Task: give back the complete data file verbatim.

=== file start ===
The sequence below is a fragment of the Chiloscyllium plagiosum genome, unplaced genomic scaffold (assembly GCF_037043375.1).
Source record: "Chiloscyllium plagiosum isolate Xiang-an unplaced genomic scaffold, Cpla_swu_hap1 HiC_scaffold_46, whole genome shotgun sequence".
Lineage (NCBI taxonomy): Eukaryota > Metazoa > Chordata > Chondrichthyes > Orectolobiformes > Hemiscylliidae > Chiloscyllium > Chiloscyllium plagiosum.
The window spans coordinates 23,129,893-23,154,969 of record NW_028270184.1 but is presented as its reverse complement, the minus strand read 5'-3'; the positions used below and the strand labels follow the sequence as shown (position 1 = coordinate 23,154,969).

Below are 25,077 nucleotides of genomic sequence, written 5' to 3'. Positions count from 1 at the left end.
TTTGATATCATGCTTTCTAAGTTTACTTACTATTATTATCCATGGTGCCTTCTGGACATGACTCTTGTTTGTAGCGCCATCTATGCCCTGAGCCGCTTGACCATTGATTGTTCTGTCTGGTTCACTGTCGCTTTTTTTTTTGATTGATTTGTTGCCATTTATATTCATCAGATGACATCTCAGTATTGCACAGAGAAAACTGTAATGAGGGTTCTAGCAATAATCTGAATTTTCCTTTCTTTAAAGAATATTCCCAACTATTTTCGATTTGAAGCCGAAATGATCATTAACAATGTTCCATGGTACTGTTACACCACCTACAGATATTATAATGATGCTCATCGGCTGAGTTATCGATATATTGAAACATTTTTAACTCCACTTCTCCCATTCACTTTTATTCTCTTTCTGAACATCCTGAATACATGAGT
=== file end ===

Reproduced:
The sequence below is a fragment of the Chiloscyllium plagiosum genome, unplaced genomic scaffold (assembly GCF_037043375.1).
Source record: "Chiloscyllium plagiosum isolate Xiang-an unplaced genomic scaffold, Cpla_swu_hap1 HiC_scaffold_46, whole genome shotgun sequence".
Lineage (NCBI taxonomy): Eukaryota > Metazoa > Chordata > Chondrichthyes > Orectolobiformes > Hemiscylliidae > Chiloscyllium > Chiloscyllium plagiosum.
The window spans coordinates 23,129,893-23,154,969 of record NW_028270184.1 but is presented as its reverse complement, the minus strand read 5'-3'; the positions used below and the strand labels follow the sequence as shown (position 1 = coordinate 23,154,969).

Below are 25,077 nucleotides of genomic sequence, written 5' to 3'. Positions count from 1 at the left end.
TTTGATATCATGCTTTCTAAGTTTACTTACTATTATTATCCATGGTGCCTTCTGGACATGACTCTTGTTTGTAGCGCCATCTATGCCCTGAGCCGCTTGACCATTGATTGTTCTGTCTGGTTCACTGTCGCTTTTTTTTTTGATTGATTTGTTGCCATTTATATTCATCAGATGACATCTCAGTATTGCACAGAGAAAACTGTAATGAGGGTTCTAGCAATAATCTGAATTTTCCTTTCTTTAAAGAATATTCCCAACTATTTTCGATTTGAAGCCGAAATGATCATTAACAATGTTCCATGGTACTGTTACACCACCTACAGATATTATAATGATGCTCATCGGCTGAGTTATCGATATATTGAAACATTTTTAACTCCACTTCTCCCATTCACTTTTATTCTCTTTCTGAACATCCTGAATACATGAGT